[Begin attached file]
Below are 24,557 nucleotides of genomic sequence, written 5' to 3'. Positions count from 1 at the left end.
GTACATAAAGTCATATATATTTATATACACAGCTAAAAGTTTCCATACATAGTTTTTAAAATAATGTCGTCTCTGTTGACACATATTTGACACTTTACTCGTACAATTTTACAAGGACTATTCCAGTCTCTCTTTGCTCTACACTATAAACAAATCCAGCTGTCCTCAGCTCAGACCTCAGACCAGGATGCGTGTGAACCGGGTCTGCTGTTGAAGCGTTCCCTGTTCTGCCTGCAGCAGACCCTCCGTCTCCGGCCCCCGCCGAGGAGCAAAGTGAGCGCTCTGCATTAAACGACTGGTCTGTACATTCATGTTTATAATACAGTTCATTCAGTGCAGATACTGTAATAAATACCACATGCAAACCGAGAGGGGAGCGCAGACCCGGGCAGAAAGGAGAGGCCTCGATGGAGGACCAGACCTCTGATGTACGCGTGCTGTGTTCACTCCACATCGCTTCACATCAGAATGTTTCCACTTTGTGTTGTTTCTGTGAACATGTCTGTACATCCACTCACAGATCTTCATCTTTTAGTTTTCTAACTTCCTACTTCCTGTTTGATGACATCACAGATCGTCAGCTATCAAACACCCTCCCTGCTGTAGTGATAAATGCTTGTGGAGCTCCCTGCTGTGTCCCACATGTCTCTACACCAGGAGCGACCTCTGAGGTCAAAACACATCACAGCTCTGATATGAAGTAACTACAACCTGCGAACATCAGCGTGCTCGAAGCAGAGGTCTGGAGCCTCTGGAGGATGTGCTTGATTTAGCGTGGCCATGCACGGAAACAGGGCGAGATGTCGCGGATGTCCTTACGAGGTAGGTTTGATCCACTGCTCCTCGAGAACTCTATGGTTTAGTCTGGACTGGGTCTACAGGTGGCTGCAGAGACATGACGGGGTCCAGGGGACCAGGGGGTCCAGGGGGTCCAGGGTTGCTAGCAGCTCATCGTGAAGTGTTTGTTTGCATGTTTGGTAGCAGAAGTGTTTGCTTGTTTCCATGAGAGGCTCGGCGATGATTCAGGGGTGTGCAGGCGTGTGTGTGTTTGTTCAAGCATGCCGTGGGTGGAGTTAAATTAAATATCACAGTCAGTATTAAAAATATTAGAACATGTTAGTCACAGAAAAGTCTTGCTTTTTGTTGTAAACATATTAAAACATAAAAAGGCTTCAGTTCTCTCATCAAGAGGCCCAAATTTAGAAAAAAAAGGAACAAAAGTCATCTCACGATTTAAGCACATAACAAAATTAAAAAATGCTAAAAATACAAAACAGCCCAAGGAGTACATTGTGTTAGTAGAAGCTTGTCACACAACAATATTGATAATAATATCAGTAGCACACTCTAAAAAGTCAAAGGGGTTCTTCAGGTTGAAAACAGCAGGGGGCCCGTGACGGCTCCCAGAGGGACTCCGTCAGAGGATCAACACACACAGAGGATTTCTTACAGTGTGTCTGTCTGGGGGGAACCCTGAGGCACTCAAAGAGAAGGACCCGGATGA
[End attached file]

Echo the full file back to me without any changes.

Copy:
Below are 24,557 nucleotides of genomic sequence, written 5' to 3'. Positions count from 1 at the left end.
GTACATAAAGTCATATATATTTATATACACAGCTAAAAGTTTCCATACATAGTTTTTAAAATAATGTCGTCTCTGTTGACACATATTTGACACTTTACTCGTACAATTTTACAAGGACTATTCCAGTCTCTCTTTGCTCTACACTATAAACAAATCCAGCTGTCCTCAGCTCAGACCTCAGACCAGGATGCGTGTGAACCGGGTCTGCTGTTGAAGCGTTCCCTGTTCTGCCTGCAGCAGACCCTCCGTCTCCGGCCCCCGCCGAGGAGCAAAGTGAGCGCTCTGCATTAAACGACTGGTCTGTACATTCATGTTTATAATACAGTTCATTCAGTGCAGATACTGTAATAAATACCACATGCAAACCGAGAGGGGAGCGCAGACCCGGGCAGAAAGGAGAGGCCTCGATGGAGGACCAGACCTCTGATGTACGCGTGCTGTGTTCACTCCACATCGCTTCACATCAGAATGTTTCCACTTTGTGTTGTTTCTGTGAACATGTCTGTACATCCACTCACAGATCTTCATCTTTTAGTTTTCTAACTTCCTACTTCCTGTTTGATGACATCACAGATCGTCAGCTATCAAACACCCTCCCTGCTGTAGTGATAAATGCTTGTGGAGCTCCCTGCTGTGTCCCACATGTCTCTACACCAGGAGCGACCTCTGAGGTCAAAACACATCACAGCTCTGATATGAAGTAACTACAACCTGCGAACATCAGCGTGCTCGAAGCAGAGGTCTGGAGCCTCTGGAGGATGTGCTTGATTTAGCGTGGCCATGCACGGAAACAGGGCGAGATGTCGCGGATGTCCTTACGAGGTAGGTTTGATCCACTGCTCCTCGAGAACTCTATGGTTTAGTCTGGACTGGGTCTACAGGTGGCTGCAGAGACATGACGGGGTCCAGGGGACCAGGGGGTCCAGGGGGTCCAGGGTTGCTAGCAGCTCATCGTGAAGTGTTTGTTTGCATGTTTGGTAGCAGAAGTGTTTGCTTGTTTCCATGAGAGGCTCGGCGATGATTCAGGGGTGTGCAGGCGTGTGTGTGTTTGTTCAAGCATGCCGTGGGTGGAGTTAAATTAAATATCACAGTCAGTATTAAAAATATTAGAACATGTTAGTCACAGAAAAGTCTTGCTTTTTGTTGTAAACATATTAAAACATAAAAAGGCTTCAGTTCTCTCATCAAGAGGCCCAAATTTAGAAAAAAAAGGAACAAAAGTCATCTCACGATTTAAGCACATAACAAAATTAAAAAATGCTAAAAATACAAAACAGCCCAAGGAGTACATTGTGTTAGTAGAAGCTTGTCACACAACAATATTGATAATAATATCAGTAGCACACTCTAAAAAGTCAAAGGGGTTCTTCAGGTTGAAAACAGCAGGGGGCCCGTGACGGCTCCCAGAGGGACTCCGTCAGAGGATCAACACACACAGAGGATTTCTTACAGTGTGTCTGTCTGGGGGGAACCCTGAGGCACTCAAAGAGAAGGACCCGGATGA